Location: Endemic Poultry Viral Diseases ResearchTitle: A novel approach for a foreign gene expression by Newcastle disease virus Author
Submitted to: Southeastern Regional Virology Conference
Publication Type: Abstract Only
Publication Acceptance Date: 4/10/2014
Publication Date: 4/25/2014
Citation: Zhang, Z., Li, D., Zsak, L., Yu, Q. 2014. A novel approach for a foreign gene expression by Newcastle disease virus [abstract]. In: Proceedings of the Southeastern Regional Virology Conference, April 25-27, 2014, Atlanta, Georgia. p. 23. Interpretive Summary:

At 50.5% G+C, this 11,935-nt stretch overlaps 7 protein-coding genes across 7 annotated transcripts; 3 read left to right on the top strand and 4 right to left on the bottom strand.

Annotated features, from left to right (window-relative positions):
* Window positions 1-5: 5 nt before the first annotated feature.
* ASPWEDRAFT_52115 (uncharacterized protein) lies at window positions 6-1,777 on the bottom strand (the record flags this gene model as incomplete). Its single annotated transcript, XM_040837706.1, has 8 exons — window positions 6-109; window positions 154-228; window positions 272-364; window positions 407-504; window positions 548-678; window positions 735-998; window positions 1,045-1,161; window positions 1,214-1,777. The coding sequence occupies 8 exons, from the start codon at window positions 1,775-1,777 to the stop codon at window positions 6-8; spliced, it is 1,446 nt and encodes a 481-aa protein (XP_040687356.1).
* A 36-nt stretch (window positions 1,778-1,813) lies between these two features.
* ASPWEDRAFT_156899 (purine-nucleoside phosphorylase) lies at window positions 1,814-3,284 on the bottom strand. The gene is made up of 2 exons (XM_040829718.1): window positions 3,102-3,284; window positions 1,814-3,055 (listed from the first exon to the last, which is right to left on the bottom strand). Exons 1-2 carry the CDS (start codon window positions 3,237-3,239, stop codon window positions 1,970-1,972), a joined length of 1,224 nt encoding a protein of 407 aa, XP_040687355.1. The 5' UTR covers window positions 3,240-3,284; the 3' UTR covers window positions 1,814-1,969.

Technical Abstract: Newcastle disease virus (NDV) has been developed as vectors using reverse genetics technology to express foreign genes for vaccine, anticancer and gene therapy purposes. The foreign genes are usually inserted into the intergenic region of the NDV genome as an additional transcription unit. Based on the well accepted “start-stop” transcription mechanism, NDV is believed to transcribe its genes into mRNAs in a gradient of decreasing mRNA abundance according to the position of the gene relative to the 3’ end of the genome. Therefore, addition of a transcription unit in the viral genome would alter the transcription patterns of the virus, subsequently, affect virus replication and the level of foreign gene expression. In the present study, we developed a novel approach for foreign gene expression by inserting a red fluorescence protein (RFP) gene, along with the internal ribosomal entry site (IRES) sequences, into the NP, P, M, F, HN, and L genes of the NDV LaSota virus genome as a second open reading frame (2nd ORF), using reverse genetics technology. Quantitative measurement of the RFP expression from DF-1 cells infected with these recombinant viruses showed that the insertion of the 2nd ORF did not alter the transcription patterns of the virus and virus replication. The recombinant virus with RFP inserted in the NP gene expressed the highest level of RFP. These results suggest that expression of a foreign gene from a 2nd ORF is a voluble alternative approach to develop NDV recombinants as vaccines, and anticancer and gene therapy reagents.